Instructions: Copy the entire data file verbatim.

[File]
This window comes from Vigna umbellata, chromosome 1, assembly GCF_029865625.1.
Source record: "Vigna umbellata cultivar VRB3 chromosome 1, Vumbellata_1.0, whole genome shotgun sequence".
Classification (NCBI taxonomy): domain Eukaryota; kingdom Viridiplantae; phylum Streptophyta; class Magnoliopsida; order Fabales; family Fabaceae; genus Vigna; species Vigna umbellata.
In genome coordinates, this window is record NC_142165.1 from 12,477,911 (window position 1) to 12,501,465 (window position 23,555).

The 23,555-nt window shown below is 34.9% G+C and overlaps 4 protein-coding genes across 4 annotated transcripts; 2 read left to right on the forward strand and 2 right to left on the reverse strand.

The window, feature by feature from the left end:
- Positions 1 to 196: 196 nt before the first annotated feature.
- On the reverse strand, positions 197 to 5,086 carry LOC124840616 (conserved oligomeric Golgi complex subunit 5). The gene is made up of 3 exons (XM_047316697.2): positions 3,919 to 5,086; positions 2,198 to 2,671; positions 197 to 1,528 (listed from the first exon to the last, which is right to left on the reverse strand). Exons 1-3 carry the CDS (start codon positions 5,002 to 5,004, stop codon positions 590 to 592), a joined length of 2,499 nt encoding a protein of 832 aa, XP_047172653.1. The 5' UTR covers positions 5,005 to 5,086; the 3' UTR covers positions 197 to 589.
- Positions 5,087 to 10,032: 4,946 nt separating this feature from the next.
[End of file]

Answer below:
This window comes from Vigna umbellata, chromosome 1, assembly GCF_029865625.1.
Source record: "Vigna umbellata cultivar VRB3 chromosome 1, Vumbellata_1.0, whole genome shotgun sequence".
Classification (NCBI taxonomy): domain Eukaryota; kingdom Viridiplantae; phylum Streptophyta; class Magnoliopsida; order Fabales; family Fabaceae; genus Vigna; species Vigna umbellata.
In genome coordinates, this window is record NC_142165.1 from 12,477,911 (window position 1) to 12,501,465 (window position 23,555).

The 23,555-nt window shown below is 34.9% G+C and overlaps 4 protein-coding genes across 4 annotated transcripts; 2 read left to right on the forward strand and 2 right to left on the reverse strand.

The window, feature by feature from the left end:
- Positions 1 to 196: 196 nt before the first annotated feature.
- On the reverse strand, positions 197 to 5,086 carry LOC124840616 (conserved oligomeric Golgi complex subunit 5). The gene is made up of 3 exons (XM_047316697.2): positions 3,919 to 5,086; positions 2,198 to 2,671; positions 197 to 1,528 (listed from the first exon to the last, which is right to left on the reverse strand). Exons 1-3 carry the CDS (start codon positions 5,002 to 5,004, stop codon positions 590 to 592), a joined length of 2,499 nt encoding a protein of 832 aa, XP_047172653.1. The 5' UTR covers positions 5,005 to 5,086; the 3' UTR covers positions 197 to 589.
- Positions 5,087 to 10,032: 4,946 nt separating this feature from the next.